A couple commenters have suggested that the company responsible for the polling for the recent SSM survey -- COMPAS Public Opinion & Customer Research -- might have its own ethical issues.
Back here, commenter Mike wrote:
As for [COMPAS president] Conrad Winn, well no surprise there. He was my Political Science prof back in 1986 at Carleton and considered himself a 'ultilitarian'. Meaning he would do what it took to get a paycheck, as this 'study' shows.
The very next (anonymous) commenter makes an interesting claim:
A reliable source told me that Conrad Winn was at McVety's anti ss-marriage shindig in Ottawa last week telling the wankers how polls could be really useful in making their case - COMPAS is obviously a sham of a polling company.
Admittedly, these are just two peoples' opinions, but it's the substance of the survey itself and the results that raise one's eyebrows just a tad. Recall the actual questions in the poll itself:
- Should an individual minister, rabbi, iman or other clergy have the freedom not to marry a same sex couple if this were against the clergy’s religious beliefs?
- Should a school teacher have the freedom to disagree with the same sex law in a letter to a newspaper?
- Should a religious person who prints brochures for a living have the freedom to recommend another printer to a homosexual group wanting some brochures printed?
- So long as there are enough marriage commissioners available for gay marriages, should individual commissioners be allowed not to officiate at gay marriages if this is against their religious beliefs?
As we've already pointed out here, the first question is utterly irrelevant. There has never been any debate over whether clergy have an obligation to marry any couple they would prefer not to in the context of a religious ceremony. This religious freedom is already guaranteed under the Charter, so the very asking of the question is simply pointless.
Questions two and three clearly represent the recent incidents involving B.C. teacher Chris Kempling and printer Scott Brockie, both incidents which are addressed here, where you can see that the questions don't even remotely describe what actually happened.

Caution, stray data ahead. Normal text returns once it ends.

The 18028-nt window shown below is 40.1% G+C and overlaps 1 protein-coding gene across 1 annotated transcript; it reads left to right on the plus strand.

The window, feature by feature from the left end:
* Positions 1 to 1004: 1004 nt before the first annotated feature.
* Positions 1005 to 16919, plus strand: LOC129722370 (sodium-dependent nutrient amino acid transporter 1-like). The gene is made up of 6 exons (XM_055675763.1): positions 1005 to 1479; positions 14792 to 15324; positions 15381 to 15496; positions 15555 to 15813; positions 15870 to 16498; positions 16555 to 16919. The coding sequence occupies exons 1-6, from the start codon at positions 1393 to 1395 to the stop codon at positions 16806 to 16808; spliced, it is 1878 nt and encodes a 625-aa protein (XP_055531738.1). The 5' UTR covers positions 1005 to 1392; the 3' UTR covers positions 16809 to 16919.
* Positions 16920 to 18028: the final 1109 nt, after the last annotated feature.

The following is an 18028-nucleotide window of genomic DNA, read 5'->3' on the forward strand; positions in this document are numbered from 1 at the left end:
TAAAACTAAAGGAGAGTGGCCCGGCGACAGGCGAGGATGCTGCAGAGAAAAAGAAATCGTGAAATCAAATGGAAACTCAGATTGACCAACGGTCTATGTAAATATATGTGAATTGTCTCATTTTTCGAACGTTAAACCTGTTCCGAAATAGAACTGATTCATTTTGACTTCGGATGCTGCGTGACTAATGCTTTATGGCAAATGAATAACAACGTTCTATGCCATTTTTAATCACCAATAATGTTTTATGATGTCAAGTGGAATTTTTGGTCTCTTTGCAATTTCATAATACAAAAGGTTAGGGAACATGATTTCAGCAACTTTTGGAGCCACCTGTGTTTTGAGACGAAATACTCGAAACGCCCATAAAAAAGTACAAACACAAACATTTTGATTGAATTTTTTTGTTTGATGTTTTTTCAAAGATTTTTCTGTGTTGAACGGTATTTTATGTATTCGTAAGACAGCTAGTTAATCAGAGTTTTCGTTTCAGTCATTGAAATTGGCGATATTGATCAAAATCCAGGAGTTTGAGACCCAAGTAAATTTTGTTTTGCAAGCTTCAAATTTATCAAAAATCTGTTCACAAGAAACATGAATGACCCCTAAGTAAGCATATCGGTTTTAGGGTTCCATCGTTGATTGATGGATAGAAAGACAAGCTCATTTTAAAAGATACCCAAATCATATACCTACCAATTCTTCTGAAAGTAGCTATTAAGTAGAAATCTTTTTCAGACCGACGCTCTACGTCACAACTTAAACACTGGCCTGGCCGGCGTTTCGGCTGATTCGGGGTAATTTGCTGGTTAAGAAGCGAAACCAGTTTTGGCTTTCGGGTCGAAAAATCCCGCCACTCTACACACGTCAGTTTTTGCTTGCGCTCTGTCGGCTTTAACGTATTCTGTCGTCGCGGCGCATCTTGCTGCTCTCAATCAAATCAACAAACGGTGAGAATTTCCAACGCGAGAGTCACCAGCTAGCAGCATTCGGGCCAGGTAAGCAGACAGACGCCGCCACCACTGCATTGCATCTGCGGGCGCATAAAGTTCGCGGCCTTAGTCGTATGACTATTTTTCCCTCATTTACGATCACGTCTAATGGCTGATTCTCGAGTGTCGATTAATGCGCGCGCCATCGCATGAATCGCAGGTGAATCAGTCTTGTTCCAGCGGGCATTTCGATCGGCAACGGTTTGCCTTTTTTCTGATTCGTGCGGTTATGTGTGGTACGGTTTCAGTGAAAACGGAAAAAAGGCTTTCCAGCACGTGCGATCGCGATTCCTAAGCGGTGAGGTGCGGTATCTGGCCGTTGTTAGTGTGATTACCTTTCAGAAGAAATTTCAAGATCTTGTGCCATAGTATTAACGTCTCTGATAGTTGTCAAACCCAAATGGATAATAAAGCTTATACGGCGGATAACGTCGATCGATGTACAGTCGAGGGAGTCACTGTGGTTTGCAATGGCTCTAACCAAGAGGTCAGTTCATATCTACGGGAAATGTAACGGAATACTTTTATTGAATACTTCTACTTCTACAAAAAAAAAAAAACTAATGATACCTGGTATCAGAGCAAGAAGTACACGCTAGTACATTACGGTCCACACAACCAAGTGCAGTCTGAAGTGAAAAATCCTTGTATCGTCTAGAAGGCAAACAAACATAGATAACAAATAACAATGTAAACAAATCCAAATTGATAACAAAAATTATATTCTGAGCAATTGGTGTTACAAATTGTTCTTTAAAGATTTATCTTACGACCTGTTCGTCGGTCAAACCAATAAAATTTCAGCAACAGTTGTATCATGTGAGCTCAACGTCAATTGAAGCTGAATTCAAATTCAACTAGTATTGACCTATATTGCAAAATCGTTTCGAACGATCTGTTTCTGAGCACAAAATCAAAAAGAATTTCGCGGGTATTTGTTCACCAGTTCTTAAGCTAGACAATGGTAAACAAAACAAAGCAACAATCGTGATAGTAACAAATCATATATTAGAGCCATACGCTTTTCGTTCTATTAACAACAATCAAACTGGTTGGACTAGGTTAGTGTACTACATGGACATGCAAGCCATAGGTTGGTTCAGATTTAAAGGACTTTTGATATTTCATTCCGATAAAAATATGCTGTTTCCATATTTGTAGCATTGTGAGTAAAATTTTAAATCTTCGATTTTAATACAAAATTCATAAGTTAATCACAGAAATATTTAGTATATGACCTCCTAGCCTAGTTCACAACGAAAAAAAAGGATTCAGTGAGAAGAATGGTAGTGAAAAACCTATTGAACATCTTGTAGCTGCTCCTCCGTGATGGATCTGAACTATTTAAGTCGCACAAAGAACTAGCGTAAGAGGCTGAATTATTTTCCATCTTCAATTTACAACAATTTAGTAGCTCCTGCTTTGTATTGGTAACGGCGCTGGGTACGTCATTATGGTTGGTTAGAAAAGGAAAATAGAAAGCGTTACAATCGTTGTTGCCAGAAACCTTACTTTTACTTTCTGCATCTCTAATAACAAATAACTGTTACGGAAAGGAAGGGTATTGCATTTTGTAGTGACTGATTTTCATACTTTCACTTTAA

Kempling was not just a teacher who wrote a letter, he was a guidance counselor who was continuously and openly hostile to gays, while Brockie did not just "recommend" another printer to gay customers, he refused to serve them -- a very different situation. In short, the questions clearly try to present those events in the most harmless and innocuous light possible, deliberately leaving out the actual relevant details.
But it's the last question that's the most entertaining, asking whether (publicly-funded) marriage commissioners should be allowed to refuse to officiate at same-sex marriages as long as there are other commissioners available to do the job? But what does it mean to say that there are other commissioners "available?" Available at that location? In the same town? Within a day's drive? And, more importantly, where is the obvious followup question -- what if there is no other commissioner available? That's the question that's just screaming to be asked and yet ... nothing.
So, we can see that the survey itself is worthless shit with no value whatsoever. But is that the fault of COMPAS? Admittedly, I have no expertise when it comes to public polling logistics, so it's quite possible that the function of a public opinion company like COMPAS is to simply ask whatever questions it's given (by, in this case, the National Post and the knuckle-dragging Neandertals at the Institute for Canadian Values).
But (and, again, I'm speaking from a position of pure ignorance) wouldn't a responsible polling organization take a look at the questions, then say something like, "Um ... we can ask these questions as you gave them to us if that's what you want but, in our opinion, they have some fundamental flaws that you might want to look at first." Is that part of the job of a polling company? Or is their job to just ask what they're given, no questions asked. (And even if the company asks what it's given, wouldn't it have to know that the results are going to be questionable, if not downright valueless?)
In any event, I think it's safe to say that that survey is total crap, which brings us to the obvious final question -- what's the deal with COMPAS? Does it have a history of this kind of rancid, dishonest rubbish? By all means, let's hear about COMPAS. The lines are open, and operators are standing by.